When the war in Iraq first started, Defense Secretary Donald Rumsfeld said that thousands of Americans would not die in Iraq. He lied, they died.
The so-called insurgents (Iraqi Sunnis) make up most of the so-called terrorists cells. Proof? The Sunni clerics told everyone to vote in the recent election. There were very few attacks that day. Why? It doesn't take a rocket scientist to know that it wasn't a lack of Arab insurgents, but the Iraqi Sunnis themselves.
Let the Shiites fight a civil war with the Sunnis and have our military stand down. It will happen soon anyway.
Another point: U.S. military recruits only train for about four to six months before going into combat. How stupid do President Bush and our military leaders think we are when they say the Iraqis are not ready to fight on their own after more than two years?
Ronald L. Edmiston
Act now or endure Medicare cuts later
If you live to age 65, you will have Medicare coverage. Unless we act now, effective January 2006, Medicare law will automatically impose a 4.4 percent reduction in physician reimbursements. This same law will again impose a similar reduction in January 2007. The total programmed cut over the next six years is 26 percent! Physicians and other providers in southern New Mexico already are refusing new Medicare patients because of low reimbursements.
The U.S. Senate has pending legislation, S1574, the Affordable Access to Medicare Providers Act of 2005, which would do two things:
» it would stop the drastic Medicare physician payment cuts over the next two years by replacing the scheduled 4.4 percent reductions in reimbursements with a minimum increase of at least 2.7 percent in 2006 and 2.6 percent (est.) in 2007, and
» it would prevent certain of the increases representing the proposed 2.7 percent minimum increases from being included in Medicare Part B premiums, currently $88/month, which have had annual increases of at least 10 percent for several years.
Please urge Senators Inouye and Akaka to support this legislation by co-signing the bill, and urge your congressman to introduce a companion bill in the House of Representatives.
Fois gras wrong dish for charity event
I was disappointed to learn that foie gras was served at the Four Seasons Resort in Wailea for the Terry Fox Dinner Gala fund-raiser last night. Foie gras (translated from French as "fatty liver") is not likely a "food" the athletic and humanitarian Terry Fox would have approved of for the menu. It is produced by force-feeding ducks or geese large amounts of food so that their livers swell to up to 10 times normal size. A pipe is shoved down the bird's esophagus and food is forced into the stomach. The birds suffer tremendously, both during and after the force-feeding process, as their physical condition rapidly deteriorates. In just a few weeks these animals can scarcely stand, walk or even breathe.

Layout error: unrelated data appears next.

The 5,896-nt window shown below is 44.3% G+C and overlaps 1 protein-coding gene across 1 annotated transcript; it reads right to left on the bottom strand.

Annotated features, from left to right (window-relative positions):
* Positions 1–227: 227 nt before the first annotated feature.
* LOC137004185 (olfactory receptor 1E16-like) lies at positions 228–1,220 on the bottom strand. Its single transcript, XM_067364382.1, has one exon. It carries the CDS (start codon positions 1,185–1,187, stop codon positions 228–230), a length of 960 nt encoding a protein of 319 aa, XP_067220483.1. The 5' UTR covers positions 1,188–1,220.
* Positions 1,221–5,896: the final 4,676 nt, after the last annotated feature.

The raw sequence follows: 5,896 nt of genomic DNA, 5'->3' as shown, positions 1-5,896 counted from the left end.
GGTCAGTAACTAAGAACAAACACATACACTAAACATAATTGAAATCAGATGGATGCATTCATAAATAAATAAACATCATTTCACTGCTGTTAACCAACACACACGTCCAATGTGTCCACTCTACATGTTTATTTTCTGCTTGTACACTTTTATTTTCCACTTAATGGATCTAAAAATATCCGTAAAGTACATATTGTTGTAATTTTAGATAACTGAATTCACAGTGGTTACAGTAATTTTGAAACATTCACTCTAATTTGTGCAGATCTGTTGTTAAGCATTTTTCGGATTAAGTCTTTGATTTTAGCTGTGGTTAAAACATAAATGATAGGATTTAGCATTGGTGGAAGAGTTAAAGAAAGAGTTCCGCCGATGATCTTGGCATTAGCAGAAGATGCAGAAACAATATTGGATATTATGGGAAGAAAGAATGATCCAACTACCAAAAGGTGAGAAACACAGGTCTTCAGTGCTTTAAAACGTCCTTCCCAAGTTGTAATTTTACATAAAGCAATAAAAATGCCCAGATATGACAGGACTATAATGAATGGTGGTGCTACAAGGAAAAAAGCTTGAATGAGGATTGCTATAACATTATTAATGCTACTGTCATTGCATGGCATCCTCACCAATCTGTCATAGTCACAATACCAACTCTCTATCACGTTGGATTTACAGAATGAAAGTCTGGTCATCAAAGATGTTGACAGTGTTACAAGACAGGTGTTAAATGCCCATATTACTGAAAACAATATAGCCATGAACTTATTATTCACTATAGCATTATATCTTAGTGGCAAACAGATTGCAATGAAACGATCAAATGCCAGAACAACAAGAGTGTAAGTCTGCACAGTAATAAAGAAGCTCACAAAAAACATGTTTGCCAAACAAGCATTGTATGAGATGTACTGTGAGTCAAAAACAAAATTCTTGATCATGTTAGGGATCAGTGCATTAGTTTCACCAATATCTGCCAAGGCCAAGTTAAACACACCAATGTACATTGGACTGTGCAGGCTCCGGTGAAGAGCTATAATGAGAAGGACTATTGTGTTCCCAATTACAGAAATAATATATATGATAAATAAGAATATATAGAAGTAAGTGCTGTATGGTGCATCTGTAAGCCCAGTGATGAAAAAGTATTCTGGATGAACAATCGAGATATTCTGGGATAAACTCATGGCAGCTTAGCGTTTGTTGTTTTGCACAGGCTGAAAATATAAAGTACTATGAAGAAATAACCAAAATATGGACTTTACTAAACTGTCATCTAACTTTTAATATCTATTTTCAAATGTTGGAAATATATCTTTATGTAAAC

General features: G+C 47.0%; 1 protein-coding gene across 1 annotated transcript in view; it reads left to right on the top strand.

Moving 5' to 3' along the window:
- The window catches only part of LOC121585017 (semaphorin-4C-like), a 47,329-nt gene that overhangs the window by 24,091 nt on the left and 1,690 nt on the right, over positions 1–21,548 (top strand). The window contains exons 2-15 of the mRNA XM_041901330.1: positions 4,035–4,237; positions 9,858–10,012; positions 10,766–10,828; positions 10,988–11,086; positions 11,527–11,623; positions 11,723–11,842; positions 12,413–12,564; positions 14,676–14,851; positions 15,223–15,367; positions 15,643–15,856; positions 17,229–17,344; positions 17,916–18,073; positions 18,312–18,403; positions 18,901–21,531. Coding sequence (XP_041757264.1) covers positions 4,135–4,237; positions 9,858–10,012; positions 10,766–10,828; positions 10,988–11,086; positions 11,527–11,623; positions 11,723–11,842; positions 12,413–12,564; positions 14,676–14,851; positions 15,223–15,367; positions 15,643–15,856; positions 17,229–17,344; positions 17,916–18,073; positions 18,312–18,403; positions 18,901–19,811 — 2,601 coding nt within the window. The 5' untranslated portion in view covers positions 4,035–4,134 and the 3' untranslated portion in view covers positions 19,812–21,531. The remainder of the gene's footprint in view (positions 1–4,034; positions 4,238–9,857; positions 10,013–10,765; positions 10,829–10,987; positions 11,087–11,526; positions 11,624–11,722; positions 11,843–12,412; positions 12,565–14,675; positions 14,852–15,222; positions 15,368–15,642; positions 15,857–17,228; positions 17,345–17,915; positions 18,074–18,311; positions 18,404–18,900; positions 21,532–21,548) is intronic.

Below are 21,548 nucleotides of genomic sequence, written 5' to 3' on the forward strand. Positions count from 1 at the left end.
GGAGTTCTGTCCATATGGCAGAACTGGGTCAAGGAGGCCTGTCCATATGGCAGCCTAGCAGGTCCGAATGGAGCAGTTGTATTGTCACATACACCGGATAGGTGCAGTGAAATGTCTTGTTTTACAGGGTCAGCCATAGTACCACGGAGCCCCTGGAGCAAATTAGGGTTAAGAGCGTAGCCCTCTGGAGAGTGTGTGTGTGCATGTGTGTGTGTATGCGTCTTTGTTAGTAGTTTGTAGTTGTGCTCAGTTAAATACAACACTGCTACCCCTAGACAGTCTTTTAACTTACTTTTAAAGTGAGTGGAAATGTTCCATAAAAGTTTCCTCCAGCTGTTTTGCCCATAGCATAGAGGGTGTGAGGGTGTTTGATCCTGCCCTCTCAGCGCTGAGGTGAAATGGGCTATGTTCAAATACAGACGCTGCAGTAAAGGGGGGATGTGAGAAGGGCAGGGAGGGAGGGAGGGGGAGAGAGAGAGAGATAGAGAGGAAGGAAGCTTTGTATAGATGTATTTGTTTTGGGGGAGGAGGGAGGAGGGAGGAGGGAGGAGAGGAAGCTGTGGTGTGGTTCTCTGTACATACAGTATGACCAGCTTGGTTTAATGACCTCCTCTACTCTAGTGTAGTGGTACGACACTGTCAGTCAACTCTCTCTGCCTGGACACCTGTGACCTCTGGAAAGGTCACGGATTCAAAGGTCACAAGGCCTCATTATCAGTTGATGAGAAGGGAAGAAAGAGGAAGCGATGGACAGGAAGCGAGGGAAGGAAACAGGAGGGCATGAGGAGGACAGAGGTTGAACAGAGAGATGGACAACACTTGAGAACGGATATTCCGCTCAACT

Throughout the Hawaiian islands, indeed around the world, conscientious restaurants and other businesses are taking a stand against the cruelty of foie gras production, and hundreds have pledged not to serve it. Foie gras production has been illegal in other countries for years, and legislation to ban it is now pending in New York, Massachusetts, Oregon and Illinois. California passed a bill last year.
Males are victims of domestic abuse, too
Regarding "Men's role emphasized in curbing domestic abuse" (Star-Bulletin, Oct. 24
): Women also should take the initiative because most domestic abuse against children is committed by women, and while most spousal abuse is committed by men, wives are also capable of spousal abuse (usually using ambush and weapons), but it's hard to determine to what extent because no survey include male victims; thus male victims have no recognition and sometimes are denied assistance. New York male victims of domestic violence had to sue to get assistance, and only recently a Texas court ruled that domestic abuse centers must take male victims.
Boys are taught from when they are very young not to hit girls, yet the opposite is taught to girls through television, where women and girls frequently hit men for laughs in family sitcoms and children's cartoons, so when a woman assaults a man or boy, most males don't know what to do except to "weather it out" and not tell anyone. In our society, males are too humiliated to admit being victims of any kind, especially if it's at the hands of a female. Education about domestic violence should encompass all victims and special outreach should be given to men and boys.